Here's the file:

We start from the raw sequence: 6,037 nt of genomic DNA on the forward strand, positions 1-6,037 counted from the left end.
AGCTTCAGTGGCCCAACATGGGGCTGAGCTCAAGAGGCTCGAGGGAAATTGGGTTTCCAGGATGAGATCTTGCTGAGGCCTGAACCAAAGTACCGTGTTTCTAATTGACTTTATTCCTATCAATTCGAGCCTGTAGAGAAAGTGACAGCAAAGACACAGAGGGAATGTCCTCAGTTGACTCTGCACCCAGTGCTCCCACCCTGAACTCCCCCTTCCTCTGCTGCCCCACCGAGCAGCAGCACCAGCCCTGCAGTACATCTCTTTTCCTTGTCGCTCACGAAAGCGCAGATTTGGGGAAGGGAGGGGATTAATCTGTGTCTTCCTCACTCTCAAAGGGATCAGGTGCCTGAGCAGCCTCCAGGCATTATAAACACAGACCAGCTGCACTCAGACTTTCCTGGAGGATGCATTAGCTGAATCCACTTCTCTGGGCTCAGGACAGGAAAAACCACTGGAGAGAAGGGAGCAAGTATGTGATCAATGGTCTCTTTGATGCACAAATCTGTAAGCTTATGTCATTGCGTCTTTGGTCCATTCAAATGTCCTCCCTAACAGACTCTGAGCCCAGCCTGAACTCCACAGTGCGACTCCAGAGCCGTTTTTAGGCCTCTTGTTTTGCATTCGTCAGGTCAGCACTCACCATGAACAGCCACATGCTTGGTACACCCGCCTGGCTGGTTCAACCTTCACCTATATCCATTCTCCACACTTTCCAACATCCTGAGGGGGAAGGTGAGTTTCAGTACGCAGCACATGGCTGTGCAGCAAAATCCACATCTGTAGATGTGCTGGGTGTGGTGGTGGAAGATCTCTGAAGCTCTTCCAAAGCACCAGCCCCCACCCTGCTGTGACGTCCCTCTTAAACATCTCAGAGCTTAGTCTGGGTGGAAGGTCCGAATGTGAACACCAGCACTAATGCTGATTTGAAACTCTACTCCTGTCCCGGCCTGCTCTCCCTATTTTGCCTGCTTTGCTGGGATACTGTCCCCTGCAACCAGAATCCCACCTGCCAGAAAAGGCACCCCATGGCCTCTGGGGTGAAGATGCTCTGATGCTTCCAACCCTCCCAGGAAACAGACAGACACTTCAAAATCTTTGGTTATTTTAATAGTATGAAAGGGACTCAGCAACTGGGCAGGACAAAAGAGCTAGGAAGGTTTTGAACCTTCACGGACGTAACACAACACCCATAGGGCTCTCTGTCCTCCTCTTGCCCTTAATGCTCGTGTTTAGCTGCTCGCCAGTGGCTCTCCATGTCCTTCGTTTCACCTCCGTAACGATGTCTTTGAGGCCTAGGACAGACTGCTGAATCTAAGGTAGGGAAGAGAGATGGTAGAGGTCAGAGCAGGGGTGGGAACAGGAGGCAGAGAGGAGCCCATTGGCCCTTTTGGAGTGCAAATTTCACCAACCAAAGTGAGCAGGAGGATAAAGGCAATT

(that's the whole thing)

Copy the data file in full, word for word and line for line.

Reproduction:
We start from the raw sequence: 6,037 nt of genomic DNA on the forward strand, positions 1-6,037 counted from the left end.
AGCTTCAGTGGCCCAACATGGGGCTGAGCTCAAGAGGCTCGAGGGAAATTGGGTTTCCAGGATGAGATCTTGCTGAGGCCTGAACCAAAGTACCGTGTTTCTAATTGACTTTATTCCTATCAATTCGAGCCTGTAGAGAAAGTGACAGCAAAGACACAGAGGGAATGTCCTCAGTTGACTCTGCACCCAGTGCTCCCACCCTGAACTCCCCCTTCCTCTGCTGCCCCACCGAGCAGCAGCACCAGCCCTGCAGTACATCTCTTTTCCTTGTCGCTCACGAAAGCGCAGATTTGGGGAAGGGAGGGGATTAATCTGTGTCTTCCTCACTCTCAAAGGGATCAGGTGCCTGAGCAGCCTCCAGGCATTATAAACACAGACCAGCTGCACTCAGACTTTCCTGGAGGATGCATTAGCTGAATCCACTTCTCTGGGCTCAGGACAGGAAAAACCACTGGAGAGAAGGGAGCAAGTATGTGATCAATGGTCTCTTTGATGCACAAATCTGTAAGCTTATGTCATTGCGTCTTTGGTCCATTCAAATGTCCTCCCTAACAGACTCTGAGCCCAGCCTGAACTCCACAGTGCGACTCCAGAGCCGTTTTTAGGCCTCTTGTTTTGCATTCGTCAGGTCAGCACTCACCATGAACAGCCACATGCTTGGTACACCCGCCTGGCTGGTTCAACCTTCACCTATATCCATTCTCCACACTTTCCAACATCCTGAGGGGGAAGGTGAGTTTCAGTACGCAGCACATGGCTGTGCAGCAAAATCCACATCTGTAGATGTGCTGGGTGTGGTGGTGGAAGATCTCTGAAGCTCTTCCAAAGCACCAGCCCCCACCCTGCTGTGACGTCCCTCTTAAACATCTCAGAGCTTAGTCTGGGTGGAAGGTCCGAATGTGAACACCAGCACTAATGCTGATTTGAAACTCTACTCCTGTCCCGGCCTGCTCTCCCTATTTTGCCTGCTTTGCTGGGATACTGTCCCCTGCAACCAGAATCCCACCTGCCAGAAAAGGCACCCCATGGCCTCTGGGGTGAAGATGCTCTGATGCTTCCAACCCTCCCAGGAAACAGACAGACACTTCAAAATCTTTGGTTATTTTAATAGTATGAAAGGGACTCAGCAACTGGGCAGGACAAAAGAGCTAGGAAGGTTTTGAACCTTCACGGACGTAACACAACACCCATAGGGCTCTCTGTCCTCCTCTTGCCCTTAATGCTCGTGTTTAGCTGCTCGCCAGTGGCTCTCCATGTCCTTCGTTTCACCTCCGTAACGATGTCTTTGAGGCCTAGGACAGACTGCTGAATCTAAGGTAGGGAAGAGAGATGGTAGAGGTCAGAGCAGGGGTGGGAACAGGAGGCAGAGAGGAGCCCATTGGCCCTTTTGGAGTGCAAATTTCACCAACCAAAGTGAGCAGGAGGATAAAGGCAATT